June 9, 2006 at 12:48 PM #6699PDParticipant
I read an article today by Robert Aronen of The Motley Fool.
“The yield curve is inverted again. What does this mean? I don’t know, but an inverted yield curve has occurred before each of the past four recessions. If the Fed raises rates again, it will be even more inverted. How can we possibly survive?”
Check out his article for more bad news about the markets and housing:
http://www.fool.com/news/mft/2006/mft06060908.htm?source=eptyholnk303100&logvisit=y&npu=y&bounce=y&bounce2=yJune 9, 2006 at 3:30 PM #26541NonbelieverParticipant
5.008 vs 5.009 is hardly going to “Break the Bank”, but if we see a more substantial curve inversion for a longer period of time it will put a lot of pressure on the lenders as they borrow short for a higher percentage than they lend long. The curve inverted earlier this year if I remember correctly, but it too was not very substantial. If bonds make a move from here it could be the harbinger since good old Ben seems to be ready to raise again.June 9, 2006 at 5:37 PM #26549powaysellerParticipant
Why do people like Bill Fleckenstein insist the Fed is done, or wants to be done? I really think they want to curb inflation, cool the economy. Or do they only want to give the impression they will curb inflation? As Ben B has said, managing inflation expecations is important to prevent inflation from taking hold.June 9, 2006 at 10:55 PM #26565carlislematthewParticipant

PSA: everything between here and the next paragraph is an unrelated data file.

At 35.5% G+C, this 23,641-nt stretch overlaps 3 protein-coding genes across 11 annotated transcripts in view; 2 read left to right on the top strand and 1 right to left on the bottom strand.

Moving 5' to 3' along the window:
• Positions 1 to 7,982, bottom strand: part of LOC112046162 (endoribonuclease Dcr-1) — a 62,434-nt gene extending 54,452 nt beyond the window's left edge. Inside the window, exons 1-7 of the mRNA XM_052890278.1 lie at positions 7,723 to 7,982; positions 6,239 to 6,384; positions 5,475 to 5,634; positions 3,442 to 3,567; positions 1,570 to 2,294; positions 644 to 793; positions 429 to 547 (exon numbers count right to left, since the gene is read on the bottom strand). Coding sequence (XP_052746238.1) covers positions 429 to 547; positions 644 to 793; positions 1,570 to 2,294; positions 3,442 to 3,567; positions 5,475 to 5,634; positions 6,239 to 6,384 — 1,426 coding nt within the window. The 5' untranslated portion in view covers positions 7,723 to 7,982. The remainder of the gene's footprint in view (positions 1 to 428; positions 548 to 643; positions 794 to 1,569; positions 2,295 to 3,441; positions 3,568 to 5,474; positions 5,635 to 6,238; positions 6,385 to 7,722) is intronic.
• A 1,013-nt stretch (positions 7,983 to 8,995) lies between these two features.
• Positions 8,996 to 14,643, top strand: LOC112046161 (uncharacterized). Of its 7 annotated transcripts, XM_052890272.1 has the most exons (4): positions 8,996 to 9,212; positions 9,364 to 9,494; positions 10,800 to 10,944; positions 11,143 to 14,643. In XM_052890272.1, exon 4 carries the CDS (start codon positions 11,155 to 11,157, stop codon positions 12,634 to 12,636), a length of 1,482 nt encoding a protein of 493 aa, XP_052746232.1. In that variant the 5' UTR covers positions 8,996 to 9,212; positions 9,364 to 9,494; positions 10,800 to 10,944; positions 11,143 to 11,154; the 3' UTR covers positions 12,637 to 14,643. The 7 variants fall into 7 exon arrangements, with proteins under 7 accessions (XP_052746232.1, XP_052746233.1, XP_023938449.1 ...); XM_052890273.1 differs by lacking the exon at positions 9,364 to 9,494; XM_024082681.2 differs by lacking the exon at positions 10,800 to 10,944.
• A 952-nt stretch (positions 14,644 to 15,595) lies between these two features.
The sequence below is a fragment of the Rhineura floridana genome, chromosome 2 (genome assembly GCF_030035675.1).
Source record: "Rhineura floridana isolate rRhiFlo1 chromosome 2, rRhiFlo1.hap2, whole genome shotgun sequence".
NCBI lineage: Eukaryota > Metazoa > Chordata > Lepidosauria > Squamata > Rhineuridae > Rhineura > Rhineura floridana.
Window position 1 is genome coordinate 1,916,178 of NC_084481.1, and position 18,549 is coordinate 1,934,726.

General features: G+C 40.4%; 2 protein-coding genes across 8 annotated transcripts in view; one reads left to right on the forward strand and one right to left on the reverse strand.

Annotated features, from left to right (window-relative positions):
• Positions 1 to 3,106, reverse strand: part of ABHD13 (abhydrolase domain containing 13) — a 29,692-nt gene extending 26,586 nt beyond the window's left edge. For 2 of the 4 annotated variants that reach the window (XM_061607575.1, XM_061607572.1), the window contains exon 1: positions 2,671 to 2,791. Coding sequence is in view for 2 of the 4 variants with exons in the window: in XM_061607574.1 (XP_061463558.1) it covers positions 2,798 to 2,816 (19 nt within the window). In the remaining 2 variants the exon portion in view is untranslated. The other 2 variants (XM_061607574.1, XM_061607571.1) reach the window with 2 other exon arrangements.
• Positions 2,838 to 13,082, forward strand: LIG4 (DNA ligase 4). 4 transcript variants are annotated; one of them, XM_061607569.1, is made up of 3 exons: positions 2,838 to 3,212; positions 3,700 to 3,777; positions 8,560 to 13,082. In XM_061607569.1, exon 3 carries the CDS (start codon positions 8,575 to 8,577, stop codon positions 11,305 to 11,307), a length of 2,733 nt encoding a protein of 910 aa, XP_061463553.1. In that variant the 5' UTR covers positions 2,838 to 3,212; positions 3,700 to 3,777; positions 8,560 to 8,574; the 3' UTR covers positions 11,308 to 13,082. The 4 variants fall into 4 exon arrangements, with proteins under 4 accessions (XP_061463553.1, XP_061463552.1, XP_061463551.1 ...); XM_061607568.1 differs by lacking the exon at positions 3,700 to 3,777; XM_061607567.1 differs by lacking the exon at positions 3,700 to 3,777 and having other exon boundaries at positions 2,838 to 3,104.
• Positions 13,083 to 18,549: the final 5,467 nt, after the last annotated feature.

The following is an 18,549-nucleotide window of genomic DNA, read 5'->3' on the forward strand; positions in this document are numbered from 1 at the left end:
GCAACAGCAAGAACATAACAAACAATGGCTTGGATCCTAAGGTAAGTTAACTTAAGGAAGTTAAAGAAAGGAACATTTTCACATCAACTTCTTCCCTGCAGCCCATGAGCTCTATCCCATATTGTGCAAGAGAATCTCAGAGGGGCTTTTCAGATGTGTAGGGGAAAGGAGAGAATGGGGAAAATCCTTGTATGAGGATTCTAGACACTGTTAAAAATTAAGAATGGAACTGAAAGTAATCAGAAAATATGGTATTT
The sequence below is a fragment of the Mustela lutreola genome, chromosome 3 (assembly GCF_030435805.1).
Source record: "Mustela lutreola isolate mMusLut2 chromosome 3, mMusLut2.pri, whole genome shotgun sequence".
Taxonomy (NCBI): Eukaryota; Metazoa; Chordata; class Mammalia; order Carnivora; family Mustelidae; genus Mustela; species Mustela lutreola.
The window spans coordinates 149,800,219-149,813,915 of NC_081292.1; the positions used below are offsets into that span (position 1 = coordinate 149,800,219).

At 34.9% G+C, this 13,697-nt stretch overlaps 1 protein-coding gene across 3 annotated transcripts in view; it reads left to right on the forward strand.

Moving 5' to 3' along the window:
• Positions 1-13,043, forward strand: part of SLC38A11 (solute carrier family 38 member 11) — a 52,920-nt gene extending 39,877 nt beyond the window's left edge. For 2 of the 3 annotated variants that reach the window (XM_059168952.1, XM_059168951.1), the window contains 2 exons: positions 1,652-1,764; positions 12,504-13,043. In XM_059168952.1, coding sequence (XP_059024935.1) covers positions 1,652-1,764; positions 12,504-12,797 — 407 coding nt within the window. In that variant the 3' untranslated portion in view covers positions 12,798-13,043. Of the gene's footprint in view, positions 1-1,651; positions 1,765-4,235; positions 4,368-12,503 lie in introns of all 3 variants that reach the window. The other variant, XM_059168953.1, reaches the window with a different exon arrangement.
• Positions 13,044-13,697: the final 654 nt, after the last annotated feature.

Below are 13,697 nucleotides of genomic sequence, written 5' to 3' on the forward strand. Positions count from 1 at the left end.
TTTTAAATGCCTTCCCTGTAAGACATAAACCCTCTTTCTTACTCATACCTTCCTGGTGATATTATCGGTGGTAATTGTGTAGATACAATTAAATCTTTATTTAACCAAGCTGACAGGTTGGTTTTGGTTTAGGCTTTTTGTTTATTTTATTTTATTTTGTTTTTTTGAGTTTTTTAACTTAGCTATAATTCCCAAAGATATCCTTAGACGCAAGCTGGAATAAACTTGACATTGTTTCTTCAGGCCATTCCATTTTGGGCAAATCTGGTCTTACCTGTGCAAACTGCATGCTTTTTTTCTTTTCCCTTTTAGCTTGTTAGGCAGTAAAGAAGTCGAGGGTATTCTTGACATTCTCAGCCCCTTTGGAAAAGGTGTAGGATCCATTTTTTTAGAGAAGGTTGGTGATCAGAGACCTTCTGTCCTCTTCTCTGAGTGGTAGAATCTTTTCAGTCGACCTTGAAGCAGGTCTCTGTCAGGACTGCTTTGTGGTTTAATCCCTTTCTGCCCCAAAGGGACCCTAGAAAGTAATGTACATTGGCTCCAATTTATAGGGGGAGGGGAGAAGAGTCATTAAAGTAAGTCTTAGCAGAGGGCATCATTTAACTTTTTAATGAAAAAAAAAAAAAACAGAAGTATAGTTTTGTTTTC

How many times in the last few decades have we had an inverted yield curve that did NOT result in a recession? Serious question… I believe I heard that it has happened quite a few times.June 9, 2006 at 11:21 PM #26570powaysellerParticipant
It happened a few times. What matters is the depth and length of the inversion. So it’s not the fact that it happened, but a sustained economic condition which brings it about.
This time the reversal is due to a different factor, namely the foreign central banks who have hundreds of millions of dollars they need to invest. They got those dollars when they exchanged their manufacturers’ dollars for yen, yuan, baht, etc. They don’t want to convert the dollar into their own currency because that would make it appreciate, so they invest it back in the US.
This glut of dollar looking for Treasury debt raises demand, pushing down yields.
So, the more we import, the lower our long term bonds get.
The last few months, the trend is for imports to become a little less. So eventually the bond curve will normalize, and then we will see 30 year mortgages go up.
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